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Brazil 2010 - a Back Pew View

A Bit to Read

Brazil 2010 - a Back Pew View

It’s Thursday evening, 7:45.  Together with two seminary students (Elton and Marcel) I’m sitting on the back pew of a Congregational Church in a back suburb of Recife.  Rev Julius vanSpronsen had been asked to speak to the congregation here on the Spirituality of John Calvin, and so the four of us had hoped into the mission vehicle and found our way through the city to this church.  Not that this group was reformed in its thinking, for it was a congregational church.  But via contacts established through a study of Calvin’s Institutes put on by the Training Centre (a study organization sponsered by the Aldeia Training Centre), the minister of this Congregational Church got to know “Pastor Julius”, this led to that, and an invitation came to Rev vanSpronsen to tell the group something about how John Calvin lived out the spirituality that ought to characterize the reformed Christian.  It was an opportunity Rev vanSpronsen did not think he ought to pass by.  Yet (as he told me), he would not give detail about how Calvin demonstrated piety in the details of his life, for Calvin was and remained but a sinful man, and so his example about when he prayed, how he read the Bible (or how often per day), etc, doesn’t help other sinners all that much.  Far more important would be to draw out the instruction of the same Scripture that Calvin drew from.  So here I sit on this wooden pew, understanding scarcely a word of his address, and so take the opportunity to share my experiences with the dear folk at home while the people assembled here are being instructed from God’s word.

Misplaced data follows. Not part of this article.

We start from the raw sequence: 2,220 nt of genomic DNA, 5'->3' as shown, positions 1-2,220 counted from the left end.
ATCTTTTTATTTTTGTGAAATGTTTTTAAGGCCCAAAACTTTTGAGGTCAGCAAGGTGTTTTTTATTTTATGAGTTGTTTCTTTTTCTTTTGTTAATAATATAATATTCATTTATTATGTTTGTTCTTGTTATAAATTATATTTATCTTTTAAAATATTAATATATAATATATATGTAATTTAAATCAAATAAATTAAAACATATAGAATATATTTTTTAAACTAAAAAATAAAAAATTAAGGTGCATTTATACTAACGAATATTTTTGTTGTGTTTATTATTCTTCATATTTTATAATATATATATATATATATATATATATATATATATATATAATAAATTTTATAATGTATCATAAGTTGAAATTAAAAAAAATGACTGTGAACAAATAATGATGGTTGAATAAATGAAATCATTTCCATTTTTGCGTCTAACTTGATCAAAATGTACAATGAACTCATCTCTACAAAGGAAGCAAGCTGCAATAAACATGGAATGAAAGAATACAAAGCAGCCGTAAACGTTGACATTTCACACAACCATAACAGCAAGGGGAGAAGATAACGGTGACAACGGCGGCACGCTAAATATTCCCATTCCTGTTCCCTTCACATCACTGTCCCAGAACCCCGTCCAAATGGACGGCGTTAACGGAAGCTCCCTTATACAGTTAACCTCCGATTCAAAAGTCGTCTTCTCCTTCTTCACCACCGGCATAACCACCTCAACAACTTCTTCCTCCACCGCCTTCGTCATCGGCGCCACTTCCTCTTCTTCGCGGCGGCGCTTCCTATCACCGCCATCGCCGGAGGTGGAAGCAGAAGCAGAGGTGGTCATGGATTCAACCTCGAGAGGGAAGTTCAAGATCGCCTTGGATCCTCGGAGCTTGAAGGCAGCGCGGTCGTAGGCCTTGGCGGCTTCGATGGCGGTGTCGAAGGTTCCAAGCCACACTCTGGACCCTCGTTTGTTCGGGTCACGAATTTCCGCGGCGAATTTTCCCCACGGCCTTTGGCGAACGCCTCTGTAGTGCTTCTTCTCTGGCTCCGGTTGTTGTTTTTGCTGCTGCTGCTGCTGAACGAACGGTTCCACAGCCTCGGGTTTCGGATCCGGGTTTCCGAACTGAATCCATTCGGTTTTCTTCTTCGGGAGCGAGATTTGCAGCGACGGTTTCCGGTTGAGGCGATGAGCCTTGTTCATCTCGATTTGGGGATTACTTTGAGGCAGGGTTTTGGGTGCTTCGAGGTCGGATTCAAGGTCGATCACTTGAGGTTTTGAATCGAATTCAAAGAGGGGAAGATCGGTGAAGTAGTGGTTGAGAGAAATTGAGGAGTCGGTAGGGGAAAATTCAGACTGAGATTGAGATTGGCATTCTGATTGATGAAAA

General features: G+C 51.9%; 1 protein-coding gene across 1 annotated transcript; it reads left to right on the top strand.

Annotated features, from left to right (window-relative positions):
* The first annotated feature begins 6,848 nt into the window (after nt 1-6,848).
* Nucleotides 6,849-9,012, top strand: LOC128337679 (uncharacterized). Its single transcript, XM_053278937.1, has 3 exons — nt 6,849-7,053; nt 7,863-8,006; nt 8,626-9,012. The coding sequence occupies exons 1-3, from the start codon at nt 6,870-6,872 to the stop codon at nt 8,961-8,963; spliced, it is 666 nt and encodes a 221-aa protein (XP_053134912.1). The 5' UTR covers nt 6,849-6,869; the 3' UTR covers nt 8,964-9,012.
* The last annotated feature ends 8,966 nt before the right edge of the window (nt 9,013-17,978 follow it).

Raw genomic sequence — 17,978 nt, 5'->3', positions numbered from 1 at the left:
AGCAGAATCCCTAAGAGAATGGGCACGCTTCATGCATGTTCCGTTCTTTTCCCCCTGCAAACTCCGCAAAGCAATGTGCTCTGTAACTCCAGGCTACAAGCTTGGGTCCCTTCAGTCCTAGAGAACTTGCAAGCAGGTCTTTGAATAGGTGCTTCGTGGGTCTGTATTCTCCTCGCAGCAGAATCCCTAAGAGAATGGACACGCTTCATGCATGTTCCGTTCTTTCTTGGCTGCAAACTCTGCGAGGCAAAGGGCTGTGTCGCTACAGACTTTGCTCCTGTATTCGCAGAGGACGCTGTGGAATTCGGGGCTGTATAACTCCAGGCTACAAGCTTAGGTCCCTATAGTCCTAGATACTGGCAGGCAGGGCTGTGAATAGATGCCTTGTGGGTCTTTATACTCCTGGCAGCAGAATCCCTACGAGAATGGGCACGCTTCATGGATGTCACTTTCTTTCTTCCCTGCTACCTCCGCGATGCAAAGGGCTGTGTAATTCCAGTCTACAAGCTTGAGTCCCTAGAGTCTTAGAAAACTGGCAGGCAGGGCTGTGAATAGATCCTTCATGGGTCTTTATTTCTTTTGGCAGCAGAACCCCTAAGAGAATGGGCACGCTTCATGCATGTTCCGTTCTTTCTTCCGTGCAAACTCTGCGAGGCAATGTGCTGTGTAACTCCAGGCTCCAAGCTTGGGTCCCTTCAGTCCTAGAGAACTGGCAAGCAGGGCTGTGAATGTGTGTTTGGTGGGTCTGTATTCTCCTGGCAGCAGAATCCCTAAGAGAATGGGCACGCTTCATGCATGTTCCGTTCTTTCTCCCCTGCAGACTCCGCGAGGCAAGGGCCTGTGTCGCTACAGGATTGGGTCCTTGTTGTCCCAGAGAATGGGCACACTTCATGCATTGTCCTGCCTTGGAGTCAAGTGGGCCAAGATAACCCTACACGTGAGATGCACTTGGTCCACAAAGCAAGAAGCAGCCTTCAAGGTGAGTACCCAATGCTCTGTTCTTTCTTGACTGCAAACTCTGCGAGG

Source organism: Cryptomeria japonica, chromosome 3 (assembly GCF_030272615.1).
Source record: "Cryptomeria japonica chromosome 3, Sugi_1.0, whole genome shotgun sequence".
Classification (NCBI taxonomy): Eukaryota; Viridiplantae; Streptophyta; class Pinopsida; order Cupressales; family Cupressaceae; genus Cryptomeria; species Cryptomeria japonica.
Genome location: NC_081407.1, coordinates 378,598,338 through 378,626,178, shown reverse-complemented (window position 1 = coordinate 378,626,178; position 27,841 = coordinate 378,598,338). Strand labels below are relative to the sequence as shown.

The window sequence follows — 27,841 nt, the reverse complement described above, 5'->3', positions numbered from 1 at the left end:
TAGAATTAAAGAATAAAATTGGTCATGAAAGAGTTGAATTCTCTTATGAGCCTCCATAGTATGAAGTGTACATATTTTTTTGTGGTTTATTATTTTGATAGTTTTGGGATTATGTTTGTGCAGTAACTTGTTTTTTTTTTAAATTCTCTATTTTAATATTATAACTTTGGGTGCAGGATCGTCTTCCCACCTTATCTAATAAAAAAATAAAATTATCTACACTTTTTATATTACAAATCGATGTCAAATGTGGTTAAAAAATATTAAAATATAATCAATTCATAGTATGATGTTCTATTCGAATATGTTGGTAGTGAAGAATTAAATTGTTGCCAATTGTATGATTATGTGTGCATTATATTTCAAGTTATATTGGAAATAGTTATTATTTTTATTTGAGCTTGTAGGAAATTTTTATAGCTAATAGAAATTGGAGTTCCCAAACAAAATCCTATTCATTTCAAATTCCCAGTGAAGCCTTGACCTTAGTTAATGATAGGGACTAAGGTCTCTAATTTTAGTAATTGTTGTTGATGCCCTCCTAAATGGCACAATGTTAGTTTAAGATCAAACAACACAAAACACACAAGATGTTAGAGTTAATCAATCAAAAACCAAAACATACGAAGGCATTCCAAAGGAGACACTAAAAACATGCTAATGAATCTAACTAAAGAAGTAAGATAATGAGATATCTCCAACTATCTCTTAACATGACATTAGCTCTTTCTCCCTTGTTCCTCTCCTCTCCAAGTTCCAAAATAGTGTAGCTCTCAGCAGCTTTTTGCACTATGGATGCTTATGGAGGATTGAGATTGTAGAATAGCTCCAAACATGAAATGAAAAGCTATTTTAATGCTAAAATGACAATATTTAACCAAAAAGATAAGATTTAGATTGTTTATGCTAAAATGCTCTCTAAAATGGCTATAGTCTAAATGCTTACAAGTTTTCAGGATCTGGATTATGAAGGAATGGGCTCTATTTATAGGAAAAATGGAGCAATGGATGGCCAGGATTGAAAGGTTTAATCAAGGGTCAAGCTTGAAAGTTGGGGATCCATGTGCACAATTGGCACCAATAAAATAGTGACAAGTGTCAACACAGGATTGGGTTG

The drive in was quite instructive.  The church itself is on a relatively short street, yet as we navigated the street (it’s narrow, and there’s cars parked who knows where, and people walk anywhere), we spotted three churches before we got to the one we sought – and directly beside this church is a fifth.  Each church is open on this Thursday evening, for the Brazilians (I gather) are rather religious.  So many of these churches are variations of the Brazilian brand of Pentecostalism, where the thought is that through your efforts and contributions (eg, diligent church attendance, even during the week) you can twist God’s arm to bless you.  Whether that thought exists in the church we’re in this evening I don’t know.  There must be 30 adults present, and half as many children, and Yes, they listen attentively.  I’m curious (and I know my companions are too) as to what the reaction of this crowd will be to an opening of the Scripture on the topic of what the renewing work of the Holy Spirit looks like in the life of the child of God.